June 13, 2008

Life in Big Business

Buon giorno. I should have Neil write this because it's his story, but he's too busy trying to make money to pay the bills. As for me, I'm in a better mood because some money has come to me that I've been waiting a long time to have.

Neil works for a major American corporation. It's very big, and has international holdings. They complained that in their last quarter, they did not make as many tens of millions of dollars as they expected. Poor darlings! Neil says that this company is too big and too impersonal. I agree. The problem is, that's the way most of them get.

His company does not care about its employees. They make a pretense at benefits because they could not get anyone to work there if they did not offer them (and their health benefits are laughable; many employees rely on their spouses for health coverage). They cut out the overtime that many employees relied on to survive. Instead, they will have to learn the hard way that there is too much work, too little time to do it and it will lead to the company having to pay many large fines.

There are many irritations that show that this company does not care about the people that make it wealthy. An incident yesterday really set Neil off. One of his co-workers who has been there for over a decade was removed. (Well, they said "laid off". That's different from being terminated. Termination indicates that you are bad. A layoff is a nice way of saying, "Get lost, we don't need you anymore".) There were two others that were laid off, but they were in another office and he did not know them.

Now, this lady had been a good worker and learned many facets of the organization. So, she must have been making a halfway decent wage. When the company decided to do cutbacks, they not only eliminated the overtime, but eliminated jobs as well. She was caught in a "business decision".

Frankly, they've learned poorly from the Mafia (let's pretend that they really do exist). The half-assed ruthlessness of "nothing personal, it's only business" is coupled with incompetence. Organized crime does not accept incompetence. I've heard it said that the "business decision" and "nothing personal" line is crapola. When you lose your job, it's very personal. They're playing fast and loose with people's lives.

I detest the term, "Human Resources". What is a resource? Something that you use up, squeeze dry, throw away and find another. And now we have departments set up to officially drain you dry.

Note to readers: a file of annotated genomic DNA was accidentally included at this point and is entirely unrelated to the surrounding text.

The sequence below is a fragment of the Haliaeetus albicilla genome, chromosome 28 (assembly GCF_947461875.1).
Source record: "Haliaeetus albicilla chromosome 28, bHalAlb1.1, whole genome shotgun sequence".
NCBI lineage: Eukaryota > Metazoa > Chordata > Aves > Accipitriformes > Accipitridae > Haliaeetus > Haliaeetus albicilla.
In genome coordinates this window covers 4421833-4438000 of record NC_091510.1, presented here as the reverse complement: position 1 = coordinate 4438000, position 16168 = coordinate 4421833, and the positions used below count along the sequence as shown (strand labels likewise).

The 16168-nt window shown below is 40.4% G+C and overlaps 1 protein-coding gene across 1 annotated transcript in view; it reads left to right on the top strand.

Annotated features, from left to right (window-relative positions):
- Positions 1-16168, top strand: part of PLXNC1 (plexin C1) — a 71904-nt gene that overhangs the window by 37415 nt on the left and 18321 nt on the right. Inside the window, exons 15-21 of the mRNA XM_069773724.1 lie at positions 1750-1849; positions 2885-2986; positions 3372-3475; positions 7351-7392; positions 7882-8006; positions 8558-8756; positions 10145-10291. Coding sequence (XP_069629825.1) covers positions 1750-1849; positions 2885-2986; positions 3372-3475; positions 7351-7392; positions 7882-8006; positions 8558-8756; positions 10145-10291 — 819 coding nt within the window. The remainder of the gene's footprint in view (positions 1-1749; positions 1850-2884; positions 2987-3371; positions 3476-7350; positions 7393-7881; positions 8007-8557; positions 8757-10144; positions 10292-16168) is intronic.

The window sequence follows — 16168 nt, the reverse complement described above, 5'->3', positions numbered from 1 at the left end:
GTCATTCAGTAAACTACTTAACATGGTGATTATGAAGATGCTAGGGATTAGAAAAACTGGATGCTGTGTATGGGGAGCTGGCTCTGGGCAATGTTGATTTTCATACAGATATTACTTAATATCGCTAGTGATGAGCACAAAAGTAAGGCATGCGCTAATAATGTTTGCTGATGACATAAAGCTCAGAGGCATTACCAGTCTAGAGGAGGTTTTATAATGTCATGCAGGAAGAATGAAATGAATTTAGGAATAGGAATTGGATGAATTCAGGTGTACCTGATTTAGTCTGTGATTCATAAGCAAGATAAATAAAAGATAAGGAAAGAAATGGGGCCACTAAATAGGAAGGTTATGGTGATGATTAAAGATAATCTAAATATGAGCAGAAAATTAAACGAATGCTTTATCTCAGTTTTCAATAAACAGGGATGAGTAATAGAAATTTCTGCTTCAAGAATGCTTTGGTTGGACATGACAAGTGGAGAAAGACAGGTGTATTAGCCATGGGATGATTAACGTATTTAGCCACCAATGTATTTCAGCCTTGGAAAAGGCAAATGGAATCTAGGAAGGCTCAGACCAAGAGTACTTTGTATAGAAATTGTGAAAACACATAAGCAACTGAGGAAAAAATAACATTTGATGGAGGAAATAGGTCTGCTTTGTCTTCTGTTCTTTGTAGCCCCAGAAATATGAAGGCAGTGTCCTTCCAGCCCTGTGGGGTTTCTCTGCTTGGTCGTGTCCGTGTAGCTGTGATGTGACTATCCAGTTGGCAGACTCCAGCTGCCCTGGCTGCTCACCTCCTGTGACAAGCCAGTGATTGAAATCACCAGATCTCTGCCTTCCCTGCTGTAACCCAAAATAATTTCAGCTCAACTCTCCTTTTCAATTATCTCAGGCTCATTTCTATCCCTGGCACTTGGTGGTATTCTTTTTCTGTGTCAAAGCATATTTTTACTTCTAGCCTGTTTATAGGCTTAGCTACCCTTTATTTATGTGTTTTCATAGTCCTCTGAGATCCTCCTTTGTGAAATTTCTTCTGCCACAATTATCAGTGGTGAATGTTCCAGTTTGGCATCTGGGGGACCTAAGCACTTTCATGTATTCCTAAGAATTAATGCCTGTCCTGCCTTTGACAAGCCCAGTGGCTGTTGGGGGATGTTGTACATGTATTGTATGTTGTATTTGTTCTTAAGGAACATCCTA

The cazzo bean counters in accounting don't care about the effects on people. They are only interested in making the fastest grotzits possible, and are unaware of long-term effects. Neil has already met people that are angry about the unjust removal of employees. They do not accept the "business decisions", and are less willing to work as hard because, frankly, hard work and loyalty are not rewarded. Well, sometimes they are, but it's just window dressing.

Businesses like this give Capitalism a bad name.

Let's end this comedy with an un-funny and actually somewhat touching moment from the end of National Lampoon's Christmas Vacation. Mr. Shirley, the boss, suspended Christmas bonuses and did not tell anyone. Then he had to look the Griswolds in the eye. He said, "Sometimes things look good on paper, but lose their luster when you see how it affects real folks. I guess a healthy bottom line doesn't mean much, if to get it you have to hurt the ones you depend on. It's people that make the difference."

I'd like that carved into the concrete of every business.

There are successful businesses that are good to their employees, so it's not just a "business decision". These companies know the realities of having people work for them. Neil's company is a Fortune 500 business, but it's not in the top 100 "best companies to work for" lists.

Let me leave you with another quote: "If you give your employees your best, they'll give you their best." — Lee Iacocca

June 9, 2008

Obnoxious Fox

Buon giorno. You're traveling through a realm of annoyance. It is a realm that lies at the summit of man's irritation or the pit of his tolerance. It is a journey through a land of both ego and pride, of stupidity and ignorance. Arrogance is paramount. Introspection is rare. There's a signpost up ahead. Your next stop: The Obnoxious Zone.

OK, enough of the bad Twilight Zone introduction re-write. But I had to blow off some steam. Very rough weekend, especially with the brutal heatwave. Tommy the Knocker has put dry ice in front of his fan, it's so bad. Maybe if it didn't hit six weeks before the usual time, it would be easier to tolerate.